The broader stock market has been clobbered in 2020 on account of the COVID-19 pandemic, but Advanced Micro Devices (AMD -3.08%) stock has managed to hold its ground so far. Shares of the chipmaker have shown remarkable resilience despite a rich valuation, indicating that investors continue to have faith in the company's long-term prospects.

After all, AMD is giving rivals such as Intel (INTC -4.26%) a run for their money. But if things get worse before they get better and the stock market sell-off continues, AMD may get sucked into the whirlpool of the novel coronavirus-driven downturn. In that case, the chipmaker could turn out to be a solid pick to ride a long-term recovery in light of recent developments and a potentially cheaper valuation.

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AMD continues to hammer Intel

According to data leaked from Germany-based online PC parts retailer Mindfactory, AMD is beating Intel hands down in weekly central processing unit (CPU) sales. The leaked data reveal that Mindfactory sold 5,700 units of AMD's Ryzen chips as compared to only 925 Intel CPUs.

Another limitation with the Mindfactory data is that the sample size isn't very big, as evident from the numbers given above. So investors should take the report with a pinch of salt. But they should also note that the German retailer had indicated a similar outperformance last month when sales data for the eighth week of 2020 was leaked.

At that time, AMD had sold 4,185 units of CPUs as compared to just 675 Intel units. Additionally, there are other data points indicating that AMD is winning the battle against Intel in the CPU space so far this year. So, Mindfactory's data may be representative of the bigger shift toward AMD processors in the CPU market.

A lit bulb standing out from a group of unlit bulbs.

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More importantly, AMD could keep eating Intel's lunch as it is ahead of the latter on the technology curve. Currently, AMD's Ryzen 3000 desktop CPUs and the Ryzen 4000 laptop chips are based on the 7-nanometer (nm) manufacturing process. Intel, meanwhile, is stuck on the 10nm process node and has conceded that it won't be as good as previous nodes in terms of yield performance.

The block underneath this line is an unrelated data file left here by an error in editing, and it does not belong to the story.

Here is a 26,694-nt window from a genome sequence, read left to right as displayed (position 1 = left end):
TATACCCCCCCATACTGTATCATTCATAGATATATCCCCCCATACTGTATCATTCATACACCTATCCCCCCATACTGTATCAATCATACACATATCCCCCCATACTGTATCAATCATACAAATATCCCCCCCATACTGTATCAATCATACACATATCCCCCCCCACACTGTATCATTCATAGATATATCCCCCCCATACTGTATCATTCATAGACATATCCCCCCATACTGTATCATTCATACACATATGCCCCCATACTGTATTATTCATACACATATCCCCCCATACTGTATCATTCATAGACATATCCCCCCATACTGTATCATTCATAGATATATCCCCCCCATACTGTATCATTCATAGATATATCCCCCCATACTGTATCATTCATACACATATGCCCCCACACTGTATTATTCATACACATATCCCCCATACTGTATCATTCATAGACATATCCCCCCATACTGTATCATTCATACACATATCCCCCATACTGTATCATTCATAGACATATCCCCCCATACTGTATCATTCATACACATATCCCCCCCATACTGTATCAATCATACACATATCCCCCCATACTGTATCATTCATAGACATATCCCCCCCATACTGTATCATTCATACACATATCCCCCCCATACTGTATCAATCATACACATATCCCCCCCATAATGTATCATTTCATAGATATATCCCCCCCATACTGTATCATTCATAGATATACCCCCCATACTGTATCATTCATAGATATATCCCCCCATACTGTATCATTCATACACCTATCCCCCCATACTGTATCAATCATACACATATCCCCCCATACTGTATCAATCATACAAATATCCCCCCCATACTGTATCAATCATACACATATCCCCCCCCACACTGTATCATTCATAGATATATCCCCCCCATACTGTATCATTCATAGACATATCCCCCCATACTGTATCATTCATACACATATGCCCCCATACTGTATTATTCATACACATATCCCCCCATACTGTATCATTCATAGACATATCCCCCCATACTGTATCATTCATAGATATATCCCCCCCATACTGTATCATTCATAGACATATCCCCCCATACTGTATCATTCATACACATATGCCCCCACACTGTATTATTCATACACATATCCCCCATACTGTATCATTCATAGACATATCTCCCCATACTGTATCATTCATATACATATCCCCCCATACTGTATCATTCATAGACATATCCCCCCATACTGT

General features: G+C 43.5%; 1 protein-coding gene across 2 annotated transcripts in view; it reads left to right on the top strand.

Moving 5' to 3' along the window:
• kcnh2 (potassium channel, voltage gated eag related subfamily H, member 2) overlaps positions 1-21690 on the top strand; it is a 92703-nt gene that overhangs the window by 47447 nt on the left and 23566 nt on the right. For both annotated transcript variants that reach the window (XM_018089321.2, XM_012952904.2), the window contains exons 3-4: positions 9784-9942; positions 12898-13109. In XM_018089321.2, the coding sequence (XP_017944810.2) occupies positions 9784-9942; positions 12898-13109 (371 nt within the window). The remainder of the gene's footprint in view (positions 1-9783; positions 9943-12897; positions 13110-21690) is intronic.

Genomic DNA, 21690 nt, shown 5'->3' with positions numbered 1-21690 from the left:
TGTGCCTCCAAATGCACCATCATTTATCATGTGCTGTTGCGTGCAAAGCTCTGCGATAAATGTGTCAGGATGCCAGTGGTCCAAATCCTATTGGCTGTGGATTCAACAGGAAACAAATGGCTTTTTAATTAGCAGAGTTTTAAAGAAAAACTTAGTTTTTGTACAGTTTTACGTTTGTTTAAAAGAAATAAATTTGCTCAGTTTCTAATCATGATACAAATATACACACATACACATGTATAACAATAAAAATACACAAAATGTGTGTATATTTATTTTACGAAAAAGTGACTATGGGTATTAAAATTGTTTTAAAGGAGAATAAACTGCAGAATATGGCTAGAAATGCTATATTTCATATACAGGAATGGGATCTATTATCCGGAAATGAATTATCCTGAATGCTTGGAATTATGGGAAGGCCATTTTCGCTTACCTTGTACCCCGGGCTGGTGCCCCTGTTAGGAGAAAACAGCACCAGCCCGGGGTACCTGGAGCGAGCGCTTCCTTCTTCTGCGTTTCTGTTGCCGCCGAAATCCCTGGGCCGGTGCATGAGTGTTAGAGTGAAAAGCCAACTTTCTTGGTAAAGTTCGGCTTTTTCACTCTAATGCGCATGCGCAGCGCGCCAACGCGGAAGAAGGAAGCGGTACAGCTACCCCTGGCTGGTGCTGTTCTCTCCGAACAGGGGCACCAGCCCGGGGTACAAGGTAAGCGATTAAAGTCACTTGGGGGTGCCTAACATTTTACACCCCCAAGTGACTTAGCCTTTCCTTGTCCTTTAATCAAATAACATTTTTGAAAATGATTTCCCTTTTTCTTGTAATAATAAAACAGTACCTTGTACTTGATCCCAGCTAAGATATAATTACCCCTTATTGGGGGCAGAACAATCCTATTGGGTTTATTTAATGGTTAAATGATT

Intel is now reportedly looking to move quickly to the 7nm process and then to the 5nm manufacturing process in a bid to cut AMD's process lead. That's because chips based on a smaller process node are more efficient and powerful as transistors on the same chip are closely packed together.

A smaller chip can carry out more calculations while generating less heat because of higher transistor density. They also cost less to manufacture as more processors can be packed into a silicon wafer because of the smaller node.

This is the reason why AMD has been able to match Intel on the performance front and also undercut the bigger chipmaker on pricing. As it turns out, AMD will continue to push the envelope as it will eventually move to a 5nm process.

Staying ahead on the technology curve

According to AMD's product roadmap, its Zen 3 CPUs will be released by the end of 2020, and they will be based on a refined 7nm process.

After that, AMD will be transitioning to the 5nm platform with Zen 4 by 2022. It is being reported that the 5nm-based chips could be a substantial improvement over the 7nm process thanks to an 84% to 87% improvement in transistor density.

Intel, on the other hand, expects to ship its 7nm CPUs in the fourth quarter of 2021. This means that AMD could move to the next step with its 5nm-based chips in 2022 and stay a step ahead of its rival. So AMD could keep eating Intel's lunch and corner a bigger share of the desktop processor market, where its share reportedly stood at 18.3% at the end of 2019 as per Mercury Research.

This means that AMD has a lot of room to grow in the PC processor market and could witness a nice bump in revenue if it keeps gaining share.